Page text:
- Yorkshire have agreed to sell Headingley to Mike Ashley for £23m
- Ashley is also close to finalizing a 10-year naming rights deal for the stadium
- Yorkshire will use the £23m to pay off debts of £15.9m to the Colin Graves Trust
Yorkshire have agreed to sell Headingley to Mike Ashley for £23million as the former Newcastle United owner closes in on a 10-year naming rights deal for the stadium.
Mail Sport revealed in September that Yorkshire was considering selling the iconic ground to pay off debts that threatened to send the company into administration.
Now Ashley wants to beat interest from Rajasthan Royals and former chairman Colin Graves and complete a sale-and-leaseback deal that will secure the club’s future.
As part of the sale, Yorkshire is believed to have negotiated an option to buy back the property, which had been her home since 1891, at a fixed price.
The club will continue to play at Headingley as a tenant of Ashley’s Frasers Group, who will charge Yorkshire around £1 million in rent per season.
Yorkshire have agreed to sell Headingley to former Newcastle owner Mike Ashley for £23million
Yorkshire will continue to play as tenants at Headingley, earning a rental fee of £1 million per season
The historic deal is said to include naming rights for Headingley, which Ashley will use to promote one of Frasers’ brands, which include Sports Direct, Slazenger and Jack Wills. Headingley will remain part of the stadium name, similar to Surrey for the Kia Oval and Lancashire for Emirates Old Trafford.
Yorkshire will use the £23m to pay off its £15.9m debt to the Colin Graves Trust, which has agreed to defer a £500,000 installment due last month and hopes to finish second-to-last to rebuild in the second division of the championship this year.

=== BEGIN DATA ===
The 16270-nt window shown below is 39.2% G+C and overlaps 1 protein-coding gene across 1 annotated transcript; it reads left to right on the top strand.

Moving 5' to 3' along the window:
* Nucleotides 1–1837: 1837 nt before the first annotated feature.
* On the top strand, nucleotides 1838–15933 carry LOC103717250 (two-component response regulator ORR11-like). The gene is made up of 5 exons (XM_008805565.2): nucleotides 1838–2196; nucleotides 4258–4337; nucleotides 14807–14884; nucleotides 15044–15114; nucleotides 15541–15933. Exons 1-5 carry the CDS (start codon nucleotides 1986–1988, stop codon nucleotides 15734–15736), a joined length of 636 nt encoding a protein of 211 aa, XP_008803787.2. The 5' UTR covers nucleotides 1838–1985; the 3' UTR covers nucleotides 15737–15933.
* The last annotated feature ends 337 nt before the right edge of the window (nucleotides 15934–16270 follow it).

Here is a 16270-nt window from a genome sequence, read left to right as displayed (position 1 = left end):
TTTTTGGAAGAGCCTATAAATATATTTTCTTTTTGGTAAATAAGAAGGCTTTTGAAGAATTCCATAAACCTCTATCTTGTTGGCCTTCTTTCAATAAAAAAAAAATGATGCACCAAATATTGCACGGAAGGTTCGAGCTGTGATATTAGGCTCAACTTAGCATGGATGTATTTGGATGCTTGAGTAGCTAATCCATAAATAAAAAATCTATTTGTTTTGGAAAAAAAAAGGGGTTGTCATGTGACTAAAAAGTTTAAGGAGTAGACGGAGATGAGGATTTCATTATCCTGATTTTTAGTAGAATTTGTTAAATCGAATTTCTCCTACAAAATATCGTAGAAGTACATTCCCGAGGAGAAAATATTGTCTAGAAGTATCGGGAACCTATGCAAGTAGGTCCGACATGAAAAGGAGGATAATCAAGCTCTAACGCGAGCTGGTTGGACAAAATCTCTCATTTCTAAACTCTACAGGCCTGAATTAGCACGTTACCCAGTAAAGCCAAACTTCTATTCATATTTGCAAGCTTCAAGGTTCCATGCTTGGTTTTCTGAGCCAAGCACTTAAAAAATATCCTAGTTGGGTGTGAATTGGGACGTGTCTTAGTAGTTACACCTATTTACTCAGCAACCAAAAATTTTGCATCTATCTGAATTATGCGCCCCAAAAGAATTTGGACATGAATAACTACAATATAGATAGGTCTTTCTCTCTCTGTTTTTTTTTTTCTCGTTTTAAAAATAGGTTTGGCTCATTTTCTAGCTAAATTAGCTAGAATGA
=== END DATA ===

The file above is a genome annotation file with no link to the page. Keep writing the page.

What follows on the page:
The 160-year-old club has been in turmoil since Azeem Rafiq accused them of institutional racism two years ago, costing them around £3.5m in legal costs and compensation, with last year’s balance sheet showing losses of £2.2m.
Yorkshire rejected several offers to buy the club outright in order to pursue the deal with Ashley because they were determined to retain control of their members.
However, the deal could still prove controversial with Yorkshire icon Geoffrey Boycott outlining his strong opposition last month.
“Everyone in Newcastle hates (Ashley),” said the former England batsman, 83. “That doesn’t sound good for Yorkshire cricket. “I don’t want to rent Headingley back, why the hell would I do that? “If you try to sell it and rent it back, I can tell you there will be trouble.”
The legendary stadium hosted the third Ashes test between England and Australia this summer
Yorkshire retains control of the Headingley store and other retail and commercial elements, while Frasers is limited to the stadium naming rights.
The proposed deal still needs to be signed by the ECB, but it is unlikely to object.
Ashley already owns the Coventry Building Society Arena, home of Coventry City, and is considering buying League One club Reading, which could delay completion of the Yorkshire deal. But both parties are confident it can be completed this month.
Yorkshire declined to comment.